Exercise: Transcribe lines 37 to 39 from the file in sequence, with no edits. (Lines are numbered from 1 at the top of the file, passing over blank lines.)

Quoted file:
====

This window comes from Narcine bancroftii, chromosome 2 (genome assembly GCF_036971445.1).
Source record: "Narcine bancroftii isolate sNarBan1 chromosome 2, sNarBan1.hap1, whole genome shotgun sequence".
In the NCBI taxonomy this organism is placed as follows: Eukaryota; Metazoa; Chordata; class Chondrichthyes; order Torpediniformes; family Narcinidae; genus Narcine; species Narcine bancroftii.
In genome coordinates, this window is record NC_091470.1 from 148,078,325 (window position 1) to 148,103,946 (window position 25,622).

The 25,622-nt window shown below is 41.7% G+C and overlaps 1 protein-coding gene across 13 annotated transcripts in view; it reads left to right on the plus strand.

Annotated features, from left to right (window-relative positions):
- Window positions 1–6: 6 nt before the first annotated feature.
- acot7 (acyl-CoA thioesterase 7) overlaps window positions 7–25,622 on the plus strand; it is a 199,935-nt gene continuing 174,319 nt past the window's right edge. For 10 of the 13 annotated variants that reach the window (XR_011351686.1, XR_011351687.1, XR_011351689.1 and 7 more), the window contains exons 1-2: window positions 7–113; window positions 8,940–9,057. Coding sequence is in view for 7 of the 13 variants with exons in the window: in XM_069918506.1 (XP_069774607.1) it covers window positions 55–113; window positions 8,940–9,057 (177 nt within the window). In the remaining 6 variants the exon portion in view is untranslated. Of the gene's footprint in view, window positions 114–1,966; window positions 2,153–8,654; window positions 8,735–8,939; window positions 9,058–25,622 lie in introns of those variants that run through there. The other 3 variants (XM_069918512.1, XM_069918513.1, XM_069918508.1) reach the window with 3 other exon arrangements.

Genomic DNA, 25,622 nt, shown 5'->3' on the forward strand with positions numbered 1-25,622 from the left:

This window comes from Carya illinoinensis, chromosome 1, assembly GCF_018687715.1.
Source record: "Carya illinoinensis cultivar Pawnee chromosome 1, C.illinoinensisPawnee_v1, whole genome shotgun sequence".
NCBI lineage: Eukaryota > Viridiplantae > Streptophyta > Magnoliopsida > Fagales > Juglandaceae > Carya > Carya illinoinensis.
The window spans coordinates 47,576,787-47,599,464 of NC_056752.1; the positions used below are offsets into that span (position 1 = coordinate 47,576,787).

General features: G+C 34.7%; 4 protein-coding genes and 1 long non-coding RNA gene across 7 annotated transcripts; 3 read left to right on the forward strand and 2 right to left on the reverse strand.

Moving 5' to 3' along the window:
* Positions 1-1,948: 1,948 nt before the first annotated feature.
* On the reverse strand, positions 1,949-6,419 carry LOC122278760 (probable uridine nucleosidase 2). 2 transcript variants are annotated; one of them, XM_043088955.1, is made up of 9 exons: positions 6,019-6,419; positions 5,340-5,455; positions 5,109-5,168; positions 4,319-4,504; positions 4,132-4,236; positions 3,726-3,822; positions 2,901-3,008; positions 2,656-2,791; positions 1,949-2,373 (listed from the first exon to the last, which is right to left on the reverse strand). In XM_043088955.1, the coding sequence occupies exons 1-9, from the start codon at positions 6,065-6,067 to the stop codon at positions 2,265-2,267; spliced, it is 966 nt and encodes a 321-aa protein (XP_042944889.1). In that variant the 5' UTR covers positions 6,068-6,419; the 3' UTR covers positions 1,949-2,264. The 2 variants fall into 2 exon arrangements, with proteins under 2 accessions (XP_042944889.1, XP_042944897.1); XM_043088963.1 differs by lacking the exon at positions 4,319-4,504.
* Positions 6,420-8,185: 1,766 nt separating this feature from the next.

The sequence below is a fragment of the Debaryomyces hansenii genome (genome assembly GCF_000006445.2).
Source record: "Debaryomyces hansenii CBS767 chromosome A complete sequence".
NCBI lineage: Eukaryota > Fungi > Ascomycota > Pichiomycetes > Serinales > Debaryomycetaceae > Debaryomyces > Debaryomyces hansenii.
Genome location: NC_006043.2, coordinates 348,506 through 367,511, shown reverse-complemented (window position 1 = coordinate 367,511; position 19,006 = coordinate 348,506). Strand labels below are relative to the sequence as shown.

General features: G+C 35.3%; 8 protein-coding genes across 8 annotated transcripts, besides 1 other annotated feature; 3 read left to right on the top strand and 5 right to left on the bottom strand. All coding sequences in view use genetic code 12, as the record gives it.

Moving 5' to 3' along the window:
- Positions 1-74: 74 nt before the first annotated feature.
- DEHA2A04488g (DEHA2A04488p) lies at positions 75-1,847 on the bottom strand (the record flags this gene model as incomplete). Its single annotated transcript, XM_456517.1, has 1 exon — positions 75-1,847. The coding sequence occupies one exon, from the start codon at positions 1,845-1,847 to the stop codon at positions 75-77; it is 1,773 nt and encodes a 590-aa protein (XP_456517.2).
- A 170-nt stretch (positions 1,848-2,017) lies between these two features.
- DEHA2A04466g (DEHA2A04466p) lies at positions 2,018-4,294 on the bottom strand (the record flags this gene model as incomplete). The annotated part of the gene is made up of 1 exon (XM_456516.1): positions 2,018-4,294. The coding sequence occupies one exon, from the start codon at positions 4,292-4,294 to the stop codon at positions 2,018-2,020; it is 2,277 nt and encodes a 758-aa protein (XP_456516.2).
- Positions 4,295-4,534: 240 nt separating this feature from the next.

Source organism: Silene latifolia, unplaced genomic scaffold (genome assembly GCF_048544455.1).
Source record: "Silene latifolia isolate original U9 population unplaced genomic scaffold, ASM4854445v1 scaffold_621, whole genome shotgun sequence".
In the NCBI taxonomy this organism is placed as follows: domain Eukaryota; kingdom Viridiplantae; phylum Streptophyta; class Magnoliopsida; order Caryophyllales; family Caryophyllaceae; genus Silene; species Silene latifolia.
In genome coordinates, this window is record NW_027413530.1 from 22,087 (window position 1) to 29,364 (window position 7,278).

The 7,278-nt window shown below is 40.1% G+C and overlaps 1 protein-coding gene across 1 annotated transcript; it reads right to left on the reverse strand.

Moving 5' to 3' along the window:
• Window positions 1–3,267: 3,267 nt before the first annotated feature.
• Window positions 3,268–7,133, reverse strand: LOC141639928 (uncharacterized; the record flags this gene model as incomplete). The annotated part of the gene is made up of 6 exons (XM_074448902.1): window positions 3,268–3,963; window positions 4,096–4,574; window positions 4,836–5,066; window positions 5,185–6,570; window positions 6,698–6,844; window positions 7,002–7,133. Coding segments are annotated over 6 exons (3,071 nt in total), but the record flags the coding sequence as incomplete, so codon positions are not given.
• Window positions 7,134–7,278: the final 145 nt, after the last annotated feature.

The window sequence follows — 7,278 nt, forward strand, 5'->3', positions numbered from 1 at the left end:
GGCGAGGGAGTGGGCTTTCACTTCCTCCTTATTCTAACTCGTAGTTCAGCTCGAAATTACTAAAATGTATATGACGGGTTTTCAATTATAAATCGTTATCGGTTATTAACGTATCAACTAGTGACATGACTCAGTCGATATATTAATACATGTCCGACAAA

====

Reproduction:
• Window positions 3,268–7,133, reverse strand: LOC141639928 (uncharacterized; the record flags this gene model as incomplete). The annotated part of the gene is made up of 6 exons (XM_074448902.1): window positions 3,268–3,963; window positions 4,096–4,574; window positions 4,836–5,066; window positions 5,185–6,570; window positions 6,698–6,844; window positions 7,002–7,133. Coding segments are annotated over 6 exons (3,071 nt in total), but the record flags the coding sequence as incomplete, so codon positions are not given.
• Window positions 7,134–7,278: the final 145 nt, after the last annotated feature.

The window sequence follows — 7,278 nt, forward strand, 5'->3', positions numbered from 1 at the left end: